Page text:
Impact of Evidence-Based Active-Engagement Courses on Student Performance and Gender Gap in Introductory Physics Documents

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Impact of Evidence-Based Active-Engagement Courses on Student Performance and Gender Gap in Introductory Physics 

written by Nafis I. Karim

This thesis explores impact of evidence-based active-engagement courses (EBAE) on student achievement and gender gap in introductory physics. The first study is about the pedagogical content knowledge (PCK) of the physics teaching assistants (TAs) at identifying introductory students' difficulties using the Conceptual Survey of Electricity and Magnetism, which is important for implementing evidence-based pedagogy. The second study focuses on EBAE physics classes in which there are potential opportunities for instructors and TAs to apply their PCK and other research-based instructional strategies to improve student learning. We investigated whether EBAE classes improved student performance compared to traditional lecture-lased (LB) classes and whether EBAE classes helped improve student performance. Our findings suggest that, on average, students in EBAE classes outperformed students in LB classes in conceptual post-tests although their scores on pretests were not statistically significantly different. Moreover, on average, both male and female students in EBAE classes outperformed those of the same gender in LB classes on post-tests although there was no difference on the pretests. However, no reduction in the gender gap in EBAE classes was observed.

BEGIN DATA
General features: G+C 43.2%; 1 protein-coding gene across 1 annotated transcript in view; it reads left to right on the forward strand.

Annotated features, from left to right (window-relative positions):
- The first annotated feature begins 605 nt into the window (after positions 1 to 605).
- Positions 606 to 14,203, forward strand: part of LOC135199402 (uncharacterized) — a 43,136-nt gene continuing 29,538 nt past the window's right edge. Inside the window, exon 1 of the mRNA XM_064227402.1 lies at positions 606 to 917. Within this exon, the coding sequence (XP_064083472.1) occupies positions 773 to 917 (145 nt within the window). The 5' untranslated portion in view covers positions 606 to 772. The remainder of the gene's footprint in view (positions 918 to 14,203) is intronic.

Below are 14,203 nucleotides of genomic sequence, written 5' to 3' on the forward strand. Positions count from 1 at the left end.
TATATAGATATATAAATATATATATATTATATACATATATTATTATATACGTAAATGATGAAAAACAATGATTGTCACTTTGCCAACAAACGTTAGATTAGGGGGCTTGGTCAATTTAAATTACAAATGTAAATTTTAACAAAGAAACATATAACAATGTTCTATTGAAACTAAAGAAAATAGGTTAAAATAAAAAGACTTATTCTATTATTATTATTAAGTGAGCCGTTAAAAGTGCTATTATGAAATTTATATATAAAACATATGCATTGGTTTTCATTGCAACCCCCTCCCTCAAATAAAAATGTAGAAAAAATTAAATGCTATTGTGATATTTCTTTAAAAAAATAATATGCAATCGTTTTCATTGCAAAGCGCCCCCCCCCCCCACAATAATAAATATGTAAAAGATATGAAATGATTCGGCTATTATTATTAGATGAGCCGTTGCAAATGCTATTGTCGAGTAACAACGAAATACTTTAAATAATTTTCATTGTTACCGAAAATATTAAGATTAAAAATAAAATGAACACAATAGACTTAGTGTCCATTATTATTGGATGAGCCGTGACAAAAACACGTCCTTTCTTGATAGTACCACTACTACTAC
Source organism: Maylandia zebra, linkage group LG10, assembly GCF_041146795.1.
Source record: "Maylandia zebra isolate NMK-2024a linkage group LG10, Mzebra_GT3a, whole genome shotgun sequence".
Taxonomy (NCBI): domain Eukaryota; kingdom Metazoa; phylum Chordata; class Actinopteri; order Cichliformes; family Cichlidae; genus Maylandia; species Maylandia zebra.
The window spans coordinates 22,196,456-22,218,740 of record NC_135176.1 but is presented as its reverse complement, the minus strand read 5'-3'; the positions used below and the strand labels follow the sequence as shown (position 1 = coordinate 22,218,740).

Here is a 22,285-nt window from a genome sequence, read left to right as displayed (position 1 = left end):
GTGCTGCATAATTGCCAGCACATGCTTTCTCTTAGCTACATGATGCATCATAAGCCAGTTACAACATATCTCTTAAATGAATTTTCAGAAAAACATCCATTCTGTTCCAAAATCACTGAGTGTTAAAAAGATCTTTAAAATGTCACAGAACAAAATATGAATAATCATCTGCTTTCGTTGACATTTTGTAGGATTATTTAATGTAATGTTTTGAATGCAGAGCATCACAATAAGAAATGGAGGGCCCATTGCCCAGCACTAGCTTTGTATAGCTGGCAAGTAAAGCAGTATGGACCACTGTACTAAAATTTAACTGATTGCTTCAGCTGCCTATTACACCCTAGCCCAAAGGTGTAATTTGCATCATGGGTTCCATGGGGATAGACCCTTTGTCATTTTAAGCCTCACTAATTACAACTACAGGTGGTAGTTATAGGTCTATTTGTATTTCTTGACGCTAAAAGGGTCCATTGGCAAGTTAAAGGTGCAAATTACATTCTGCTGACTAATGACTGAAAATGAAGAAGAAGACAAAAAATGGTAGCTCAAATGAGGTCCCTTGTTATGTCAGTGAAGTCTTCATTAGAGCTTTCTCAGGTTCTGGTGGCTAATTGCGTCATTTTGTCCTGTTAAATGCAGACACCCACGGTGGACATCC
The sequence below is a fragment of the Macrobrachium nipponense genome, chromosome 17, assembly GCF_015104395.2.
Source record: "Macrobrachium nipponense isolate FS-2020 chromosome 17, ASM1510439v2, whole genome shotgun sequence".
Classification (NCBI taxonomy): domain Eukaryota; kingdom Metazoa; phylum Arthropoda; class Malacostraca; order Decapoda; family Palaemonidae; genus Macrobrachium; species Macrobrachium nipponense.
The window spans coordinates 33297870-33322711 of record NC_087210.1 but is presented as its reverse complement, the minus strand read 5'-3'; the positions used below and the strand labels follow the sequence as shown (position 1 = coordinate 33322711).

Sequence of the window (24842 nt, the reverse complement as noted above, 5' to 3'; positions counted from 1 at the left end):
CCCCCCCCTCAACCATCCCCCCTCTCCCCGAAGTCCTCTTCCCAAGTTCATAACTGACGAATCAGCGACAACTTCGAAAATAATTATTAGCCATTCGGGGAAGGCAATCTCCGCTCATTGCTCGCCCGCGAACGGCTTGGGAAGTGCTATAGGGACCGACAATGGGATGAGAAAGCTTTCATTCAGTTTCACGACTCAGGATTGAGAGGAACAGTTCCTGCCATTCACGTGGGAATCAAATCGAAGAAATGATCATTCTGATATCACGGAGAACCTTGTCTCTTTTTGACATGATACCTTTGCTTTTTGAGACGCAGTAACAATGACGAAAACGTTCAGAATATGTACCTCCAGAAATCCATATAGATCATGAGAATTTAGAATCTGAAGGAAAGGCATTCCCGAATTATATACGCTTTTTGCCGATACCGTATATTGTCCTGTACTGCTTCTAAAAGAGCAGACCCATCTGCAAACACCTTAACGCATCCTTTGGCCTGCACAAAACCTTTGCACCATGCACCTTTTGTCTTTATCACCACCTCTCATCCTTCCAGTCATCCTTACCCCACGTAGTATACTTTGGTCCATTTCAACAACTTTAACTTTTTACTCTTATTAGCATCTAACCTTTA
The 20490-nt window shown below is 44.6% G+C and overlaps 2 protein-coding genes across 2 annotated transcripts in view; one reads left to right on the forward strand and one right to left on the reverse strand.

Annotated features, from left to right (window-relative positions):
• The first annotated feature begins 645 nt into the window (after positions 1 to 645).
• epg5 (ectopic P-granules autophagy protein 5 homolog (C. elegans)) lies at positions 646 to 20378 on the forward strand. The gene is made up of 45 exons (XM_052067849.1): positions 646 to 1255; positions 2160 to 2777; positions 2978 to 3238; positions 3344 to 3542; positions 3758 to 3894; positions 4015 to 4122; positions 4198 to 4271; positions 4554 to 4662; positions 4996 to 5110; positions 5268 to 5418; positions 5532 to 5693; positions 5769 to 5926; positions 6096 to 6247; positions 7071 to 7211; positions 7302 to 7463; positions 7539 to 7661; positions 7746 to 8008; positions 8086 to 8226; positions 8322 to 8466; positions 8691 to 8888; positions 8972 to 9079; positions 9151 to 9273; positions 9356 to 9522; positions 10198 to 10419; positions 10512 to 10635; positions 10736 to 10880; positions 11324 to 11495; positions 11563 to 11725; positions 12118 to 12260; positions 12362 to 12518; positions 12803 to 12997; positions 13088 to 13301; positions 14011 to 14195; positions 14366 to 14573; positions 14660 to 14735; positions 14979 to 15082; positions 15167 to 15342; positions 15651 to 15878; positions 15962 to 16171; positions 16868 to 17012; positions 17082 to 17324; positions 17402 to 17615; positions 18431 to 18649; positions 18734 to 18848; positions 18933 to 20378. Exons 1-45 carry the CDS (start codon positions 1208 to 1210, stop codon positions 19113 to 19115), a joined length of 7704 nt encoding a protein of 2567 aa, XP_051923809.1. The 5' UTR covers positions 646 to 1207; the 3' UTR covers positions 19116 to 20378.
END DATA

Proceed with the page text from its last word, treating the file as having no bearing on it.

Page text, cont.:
We also investigated the impact of stereotype threat in introductory physics classes. When students were asked to indicate their gender immediately before taking standardized physics tests, no deterioration in female students' performance on standardized test was observed compared to the case when gender was not indicated. Moreover, we also investigated the extent to which agreeing with the stereotype that men to generally perform better in physics than women was correlated with students' performance and found that this type of belief is not very common(~10%). However, in some situations, female students who agreed with the stereotype performed worse than female students who did not agree with it.

Published July 10, 2018
Last Modified July 31, 2019